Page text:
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10 March 2020 | Story Rulanzen Martin | Photo Victor Sguassero (kykNET)
Chris Vorster
Chris was on stage in 'Die Hart Verklap' at the Toyota US Woordfees in Stellenbosch recently.

“Difficult and very strange,” is how Chris Vorster, veteran actor and Drama lecturer at the University of the Free State (UFS) describes his role as Bas Koorts in the supernatural thriller Die Spreeus

For Chris, the biggest challenge during the filming of Die Spreeus was to work in front of a green screen. “You never see the monsters and things attacking you, it is only added later on during the editing process,” he said. Therefore, he and his co-actors were expected to use their own imagination “to be frightened, and to duck and dive from something that does not exist.” 

This Afrikaans thriller series has recently been nominated in five categories of the South African Film and Television Awards, including Best Television Drama, Best Cinematography, and Original Sound and Sound Editing. 

Chris was also nominated for a Fiësta award in 2019 for his one-man performance in the theatre production, Die Hart verklap. “It is fantastic to still be recognised for my work,” he said, “but I also have to give recognition to Dion van Niekerk, because without a good director, any actor will be lost.” Van Niekerk also lectures Drama at the UFS.

Being a lecturer broadens his knowledge 

Chris joined the UFS Department of Drama and Theatre Arts in 2015 as lecturer in the programme for Film en Visual Media. “Everything I learn in the industry I apply as lecturer, and research and teaching feed more knowledge on acting, directing, and especially writing,” he said. After five years, being involved with the UFS Department of Drama is still exciting to him. “This is where both lecturers and students get encouraged to do more than just breathing.” 

With his busy schedule of teaching and acting, it remains important to him that South Africans are still able to tell stories – “in any language”. He considers it a privilege for anyone to work in their mother tongue. This is also why the symbiosis between his work as actor and lecturer is so appealing.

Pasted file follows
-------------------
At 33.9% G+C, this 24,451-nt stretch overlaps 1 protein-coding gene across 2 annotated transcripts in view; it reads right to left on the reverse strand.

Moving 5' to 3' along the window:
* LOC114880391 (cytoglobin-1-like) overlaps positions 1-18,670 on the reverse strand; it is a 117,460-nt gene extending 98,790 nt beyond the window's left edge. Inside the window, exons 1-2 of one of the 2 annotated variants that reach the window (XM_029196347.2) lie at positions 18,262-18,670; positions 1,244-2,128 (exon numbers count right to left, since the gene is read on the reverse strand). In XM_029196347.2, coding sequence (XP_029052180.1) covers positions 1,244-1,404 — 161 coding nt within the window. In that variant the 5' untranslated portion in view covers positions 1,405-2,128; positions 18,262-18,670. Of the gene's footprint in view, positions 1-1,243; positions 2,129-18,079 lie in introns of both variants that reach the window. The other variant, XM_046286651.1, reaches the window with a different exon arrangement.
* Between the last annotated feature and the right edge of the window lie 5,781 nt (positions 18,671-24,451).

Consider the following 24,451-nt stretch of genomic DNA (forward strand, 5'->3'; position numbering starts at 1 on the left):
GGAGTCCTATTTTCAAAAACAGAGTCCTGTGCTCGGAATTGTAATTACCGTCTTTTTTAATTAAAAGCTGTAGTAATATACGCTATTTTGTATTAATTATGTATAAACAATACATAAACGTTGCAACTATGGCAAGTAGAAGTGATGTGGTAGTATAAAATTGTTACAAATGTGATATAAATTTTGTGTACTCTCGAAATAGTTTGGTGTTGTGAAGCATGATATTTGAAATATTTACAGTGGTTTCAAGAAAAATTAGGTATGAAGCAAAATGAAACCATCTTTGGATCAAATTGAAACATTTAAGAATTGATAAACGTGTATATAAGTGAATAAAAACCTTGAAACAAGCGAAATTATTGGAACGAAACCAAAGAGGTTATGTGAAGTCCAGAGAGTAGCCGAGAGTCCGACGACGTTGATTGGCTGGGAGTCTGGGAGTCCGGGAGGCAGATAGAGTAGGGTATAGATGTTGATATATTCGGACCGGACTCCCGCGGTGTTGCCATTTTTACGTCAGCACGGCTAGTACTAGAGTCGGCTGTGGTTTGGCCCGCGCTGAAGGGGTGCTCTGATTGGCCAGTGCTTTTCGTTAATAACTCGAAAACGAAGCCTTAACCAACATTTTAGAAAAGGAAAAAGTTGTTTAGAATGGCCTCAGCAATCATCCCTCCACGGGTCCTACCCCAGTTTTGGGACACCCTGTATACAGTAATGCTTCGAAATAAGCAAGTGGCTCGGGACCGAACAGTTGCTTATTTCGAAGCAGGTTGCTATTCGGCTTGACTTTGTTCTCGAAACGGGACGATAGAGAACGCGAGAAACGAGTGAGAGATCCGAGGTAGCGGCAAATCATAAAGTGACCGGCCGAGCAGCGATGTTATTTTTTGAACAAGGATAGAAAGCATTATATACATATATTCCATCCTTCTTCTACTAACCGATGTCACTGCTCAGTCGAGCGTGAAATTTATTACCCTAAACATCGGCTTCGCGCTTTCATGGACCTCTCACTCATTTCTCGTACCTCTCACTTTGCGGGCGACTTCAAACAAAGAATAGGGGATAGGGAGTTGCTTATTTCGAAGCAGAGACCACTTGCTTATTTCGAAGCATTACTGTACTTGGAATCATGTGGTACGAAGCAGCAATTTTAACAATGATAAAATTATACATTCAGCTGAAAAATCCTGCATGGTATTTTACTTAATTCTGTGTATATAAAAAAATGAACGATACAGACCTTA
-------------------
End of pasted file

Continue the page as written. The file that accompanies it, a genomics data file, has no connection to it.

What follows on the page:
News Archive

Doctors make history with unique heart operation
2012-04-04

 

Cardiologists at the university delivered the first Melody pulmonary valve in Africa.
Photo: Evert Kleynhans
30 March 2012

Academics of the Faculty of Health Sciences at the University of the Free State made history in Africa once again this week with the implant of a special pulmonary heart valve.

“Today we are extremely proud Free State citizens,” Prof. Stephen Brown and Dr. Danie Buys from the UFS Department of Paediatrics and Child Health said after they placed the Medtronic Melody pulmonary valve in two young patients at the Universitas hospital in Bloemfontein.

This is the first time in Africa that the Melody valve is placed.

To date there are currently only 3 000 of these valves place in the world.

“It feels incredible to be part of a team of experts from the faculty.”

The Medtronic Melody valve is delivered percutaneously through a catheter from the groin. This operation is for children and young adults who are born with a malformation of their pulmonary valve.

These children often require open-heart surgery at a very young age and later require additional open-heart surgeries to restore blood flow between the heart and the lungs.

Prof. Brown said that of all congenital diseases, heart disease is most common. A lot of children born with heart disease are diagnosed very late and many die without ever receiving specialised care.

In 2011, Prof. Brown and two other cardiologists from the UFS, Prof. Hennie Theron en Dr JP Theron also reached a medical milestone when they were the first cardiologists in South Africa to do a second generation Medtronic CoreValve implant on an elderly patient.
 

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